Will El Paso’s Historic Smelter Workers Ever See Health Justice?

Editor’s Note:  Part Two of our story on former Asarco smelter workers in El Paso, Texas.  This series was made possible in part by a grant from the Fund for Investigative Journalism.  Links to previous stories and photos in our series on the old smelter can be found at the bottom of this article.


In a tradition that was passed down from father-to-son and across the family tree, multiple generations found secure employment at the now-defunct El Paso plant run by the American Smelting and Refining Company (Asarco).

The pay and benefits were good by local standards, and union representation was a part of the package. Asarco men with high school educations could actually look forward to a company-paid retirement after a lifetime with one employer.

But, there was a “price to pay,” says former Asarco electrician Charlie Rodriguez, who acts as the point man for a group of sick ex-workers. “We didn’t realize what the company was doing to us.”

Rodriguez and other ex-workers cope with diseases and illnesses ranging from cancer to skin rashes they blame on their years at the historic smelter, which churned out lead, copper and other products for
more than a century before shutting down in 1999.  In 2013 the smelter’s iconic chimneys were demolished, accelerating a bankruptcy court-sanctioned environmental remediation that’s entering its final stages.  Nowadays, the old Asarco workers get by on modest company pensions, Social Security checks and extra income they hobble together.

For awhile, Rodriguez tried his hand at truck driving but found it too tiring.  Hammered with myriad illnesses, Rodriguez and other ex-workers find themselves digging deeper into their pockets for doctors’ co-pays and medicine. Rodriguez and his friends insist that they need a comprehensive health study to know what is happening to their bodies, as well as possible help in meeting growing medical bills.

So, what is making the former workers sick? Do their old jobs have anything to do with their health misfortunes? Is anyone attending to their grievances?

For starters, the lead and arsenic once present in fresh quantities at the smelter are persistent toxic metals that can have devastating effects on the human body. According to the U.S. Centers for Disease Control, long-term exposure to arsenic is linked to skin disorders, diabetes, high blood pressure, and cancers; lead is associated with kidney, blood, nervous system, and childhood cognitive development problems.  Clusters of multiple sclerosis, including one in El Paso, have been identified in proximity to smelters.

In the early 1980s workers at Asarco’s El Paso plant were exposed to “relatively high levels” of lead and arsenic, says Mike Wright, director of the health, safety and environment program for the United Steelworkers Union (USW).  “Almost everyone who worked on the lead side would be exposed to lead,” Wright affirms.

On behalf of the USW, which represented most of the Asarco workers, Wright visited the El Paso smelter several times. The union official says multiple U.S. Occupational Health and Safety Administration (OSHA) inspections encountered arsenic and lead above “permissible levels,” resulting in citations that Asarco initially contested.

The upshot was a mid-1980s agreement that included, among other measures, new engineering controls and a company commitment to relocate workers with high blood levels of toxic metals to positions where they would be less exposed and at the same rate of pay.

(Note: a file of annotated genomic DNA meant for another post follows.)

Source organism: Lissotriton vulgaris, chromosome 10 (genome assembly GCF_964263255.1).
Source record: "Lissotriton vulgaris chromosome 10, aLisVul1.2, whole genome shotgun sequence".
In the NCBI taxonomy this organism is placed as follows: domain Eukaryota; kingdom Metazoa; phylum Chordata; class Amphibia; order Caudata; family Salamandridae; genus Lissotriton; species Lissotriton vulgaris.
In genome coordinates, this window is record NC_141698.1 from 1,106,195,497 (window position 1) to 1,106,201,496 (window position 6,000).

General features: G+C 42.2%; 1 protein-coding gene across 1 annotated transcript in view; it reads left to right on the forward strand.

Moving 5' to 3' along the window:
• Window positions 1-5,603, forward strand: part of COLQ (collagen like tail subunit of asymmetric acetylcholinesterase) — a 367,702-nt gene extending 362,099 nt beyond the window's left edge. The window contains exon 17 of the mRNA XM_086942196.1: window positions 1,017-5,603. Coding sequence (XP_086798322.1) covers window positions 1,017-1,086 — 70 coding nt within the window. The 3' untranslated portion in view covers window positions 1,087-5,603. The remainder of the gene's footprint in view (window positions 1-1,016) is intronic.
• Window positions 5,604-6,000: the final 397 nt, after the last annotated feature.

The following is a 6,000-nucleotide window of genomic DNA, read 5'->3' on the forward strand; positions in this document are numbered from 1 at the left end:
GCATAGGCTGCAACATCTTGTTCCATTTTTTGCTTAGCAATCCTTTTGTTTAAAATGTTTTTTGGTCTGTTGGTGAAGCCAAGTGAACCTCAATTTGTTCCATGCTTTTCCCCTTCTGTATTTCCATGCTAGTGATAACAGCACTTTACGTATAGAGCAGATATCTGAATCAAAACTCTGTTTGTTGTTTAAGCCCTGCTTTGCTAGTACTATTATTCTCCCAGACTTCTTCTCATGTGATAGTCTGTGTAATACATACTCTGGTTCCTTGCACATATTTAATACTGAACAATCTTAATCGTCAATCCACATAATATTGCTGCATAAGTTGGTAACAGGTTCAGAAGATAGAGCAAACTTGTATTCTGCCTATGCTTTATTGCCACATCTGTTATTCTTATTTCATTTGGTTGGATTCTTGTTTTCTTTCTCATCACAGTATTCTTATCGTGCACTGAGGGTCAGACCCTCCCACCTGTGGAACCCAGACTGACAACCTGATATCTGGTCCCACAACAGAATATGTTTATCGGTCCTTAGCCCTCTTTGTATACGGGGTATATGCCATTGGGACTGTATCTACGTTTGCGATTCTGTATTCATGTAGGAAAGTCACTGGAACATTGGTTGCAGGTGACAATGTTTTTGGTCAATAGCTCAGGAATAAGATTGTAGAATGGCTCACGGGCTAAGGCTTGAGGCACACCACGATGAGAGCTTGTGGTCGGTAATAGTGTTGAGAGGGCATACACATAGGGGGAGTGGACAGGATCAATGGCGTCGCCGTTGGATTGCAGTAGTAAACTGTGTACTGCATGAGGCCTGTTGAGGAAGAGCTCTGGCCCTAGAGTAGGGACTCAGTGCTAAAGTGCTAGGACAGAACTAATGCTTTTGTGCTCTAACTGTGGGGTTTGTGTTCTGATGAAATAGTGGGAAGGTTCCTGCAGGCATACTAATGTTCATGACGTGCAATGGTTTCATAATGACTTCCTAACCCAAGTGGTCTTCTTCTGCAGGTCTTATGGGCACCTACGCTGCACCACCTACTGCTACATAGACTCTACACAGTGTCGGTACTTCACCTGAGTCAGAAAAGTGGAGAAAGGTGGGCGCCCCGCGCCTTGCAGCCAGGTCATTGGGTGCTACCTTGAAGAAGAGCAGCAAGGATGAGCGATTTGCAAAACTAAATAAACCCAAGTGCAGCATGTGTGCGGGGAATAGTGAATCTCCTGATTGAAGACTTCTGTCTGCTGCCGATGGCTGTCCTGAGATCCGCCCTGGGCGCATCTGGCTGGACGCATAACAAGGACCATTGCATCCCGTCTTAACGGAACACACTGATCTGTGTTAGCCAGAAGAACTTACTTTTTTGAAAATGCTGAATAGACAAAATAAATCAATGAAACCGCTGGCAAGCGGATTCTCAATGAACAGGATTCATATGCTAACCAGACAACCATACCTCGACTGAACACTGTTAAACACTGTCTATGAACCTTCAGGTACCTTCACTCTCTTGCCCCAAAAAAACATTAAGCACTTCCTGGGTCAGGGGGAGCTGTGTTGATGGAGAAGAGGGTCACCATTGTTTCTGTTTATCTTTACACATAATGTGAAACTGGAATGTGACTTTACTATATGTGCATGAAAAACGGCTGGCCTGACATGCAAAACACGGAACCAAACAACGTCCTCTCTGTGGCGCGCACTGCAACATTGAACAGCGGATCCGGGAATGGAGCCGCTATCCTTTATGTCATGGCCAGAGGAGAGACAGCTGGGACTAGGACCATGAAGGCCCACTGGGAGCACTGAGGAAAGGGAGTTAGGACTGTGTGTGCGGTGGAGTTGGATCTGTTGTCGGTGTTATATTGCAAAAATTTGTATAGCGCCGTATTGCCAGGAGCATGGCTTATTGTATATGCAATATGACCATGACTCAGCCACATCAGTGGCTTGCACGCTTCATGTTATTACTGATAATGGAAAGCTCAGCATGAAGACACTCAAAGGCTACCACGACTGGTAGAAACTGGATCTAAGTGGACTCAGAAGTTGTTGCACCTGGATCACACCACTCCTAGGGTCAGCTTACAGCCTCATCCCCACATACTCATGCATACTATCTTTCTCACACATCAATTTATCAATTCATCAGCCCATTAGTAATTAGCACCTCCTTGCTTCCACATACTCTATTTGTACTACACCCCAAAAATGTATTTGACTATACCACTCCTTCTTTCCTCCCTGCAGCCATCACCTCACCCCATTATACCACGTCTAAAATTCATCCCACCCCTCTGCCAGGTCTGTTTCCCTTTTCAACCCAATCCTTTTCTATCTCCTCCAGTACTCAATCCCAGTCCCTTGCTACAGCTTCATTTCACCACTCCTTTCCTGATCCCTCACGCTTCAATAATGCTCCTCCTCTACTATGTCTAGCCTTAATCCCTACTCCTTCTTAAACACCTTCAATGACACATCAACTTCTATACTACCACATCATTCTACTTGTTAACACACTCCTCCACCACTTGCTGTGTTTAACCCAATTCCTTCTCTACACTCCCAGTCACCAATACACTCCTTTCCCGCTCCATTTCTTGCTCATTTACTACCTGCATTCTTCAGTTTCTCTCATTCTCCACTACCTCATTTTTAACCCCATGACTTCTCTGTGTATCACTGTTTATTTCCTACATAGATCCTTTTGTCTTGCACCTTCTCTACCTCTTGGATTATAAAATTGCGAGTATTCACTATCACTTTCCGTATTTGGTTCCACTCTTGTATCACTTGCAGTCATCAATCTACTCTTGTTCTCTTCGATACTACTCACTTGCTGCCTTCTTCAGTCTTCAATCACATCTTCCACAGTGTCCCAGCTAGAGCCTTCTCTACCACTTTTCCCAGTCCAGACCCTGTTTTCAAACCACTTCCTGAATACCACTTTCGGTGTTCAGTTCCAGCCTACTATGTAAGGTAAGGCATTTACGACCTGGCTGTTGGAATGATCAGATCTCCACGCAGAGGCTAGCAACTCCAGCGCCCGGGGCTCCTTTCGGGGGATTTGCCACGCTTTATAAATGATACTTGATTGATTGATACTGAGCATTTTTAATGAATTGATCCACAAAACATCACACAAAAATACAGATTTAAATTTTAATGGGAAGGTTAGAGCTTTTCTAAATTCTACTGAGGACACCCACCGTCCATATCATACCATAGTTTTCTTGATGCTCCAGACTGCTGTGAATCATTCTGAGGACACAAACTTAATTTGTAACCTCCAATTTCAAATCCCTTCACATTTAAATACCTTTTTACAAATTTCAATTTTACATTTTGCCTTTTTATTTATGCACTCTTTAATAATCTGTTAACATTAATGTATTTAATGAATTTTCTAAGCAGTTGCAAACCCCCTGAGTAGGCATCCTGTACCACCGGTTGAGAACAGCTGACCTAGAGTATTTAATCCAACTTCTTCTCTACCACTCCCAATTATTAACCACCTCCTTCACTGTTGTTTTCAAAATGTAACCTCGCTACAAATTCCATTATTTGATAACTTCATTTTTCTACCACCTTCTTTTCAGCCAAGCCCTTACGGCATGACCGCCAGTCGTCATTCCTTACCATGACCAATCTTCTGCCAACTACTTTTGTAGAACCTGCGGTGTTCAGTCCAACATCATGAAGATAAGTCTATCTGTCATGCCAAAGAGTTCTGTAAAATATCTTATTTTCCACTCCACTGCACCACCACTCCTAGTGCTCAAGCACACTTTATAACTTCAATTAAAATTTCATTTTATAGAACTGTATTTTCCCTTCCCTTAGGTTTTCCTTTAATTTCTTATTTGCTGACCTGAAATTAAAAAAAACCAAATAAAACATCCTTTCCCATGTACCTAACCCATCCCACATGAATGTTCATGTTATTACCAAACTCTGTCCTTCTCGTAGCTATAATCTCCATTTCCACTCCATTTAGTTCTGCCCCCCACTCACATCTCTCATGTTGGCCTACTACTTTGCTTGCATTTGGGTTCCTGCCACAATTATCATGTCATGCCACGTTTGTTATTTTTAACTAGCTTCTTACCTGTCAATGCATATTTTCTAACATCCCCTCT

“The company at that point complied with these in good faith,” Wright recalls three decades later.  “We really worked hard to make sure Asarco had a good respirator program, but respirators are an imperfect solution,” he adds, cautioning that the protective gear can not only leak but is frequently impractical in a hot environment like the El Paso smelter.

In 1985 the smelter’s lead plant was shut down and Asarco focused on copper smelting, which still exposed El Paso workers to arsenic during the production process.

Yet the worker safety agreement between the company, union and government was not renewed after a few years, Wright says, due to Asarco’s competitors taking  “a different route” of limiting costs by  resisting OSHA instead of installing new processes and policies. Asarco’s safety personnel supported the El Paso agreement, he adds, but higher-ups in the corporation scrapped it with an eye to the competition and their own balance sheets.

Ex-Asarco workers cast their eyes on other substances they might have been exposed to on the job. And like the toxic defoliant Agent Orange that former worker Efren Martinez handled while a soldier in Vietnam, some of the ghost poisons of Asarco are likewise linked to the U.S. military projections of the Cold War.

>From 1991 to 1998, Asarco incinerated hazardous waste at its El Paso smelter in an activity the United States Environmental Protection Agency (EPA) later termed a “sham recycling” business. The operation earned the company a $5.5 million federal fine and resulted in a confidential consent agreement with the federal environmental agency.

A good part of the waste stream handled by Asarco subsidiary Encycle and shipped to El Paso came from the Rocky Mountain Arsenal, where chemical warfare agents were once produced. Private chemical companies also used the Rocky Mountain Arsenal to dispose of pesticides.

Former Asarco workers and environmentalists in the Paso del Norte borderland suspect that nerve gas, pesticides and even radioactive materials were illegally dispensed of in the heat of the El Paso smelter.
Ex-workers Efren Martinez, Charlie Rodriguez and Dan Arellano say they were never given special training or advised of possible dangers from the hazardous waste incineration.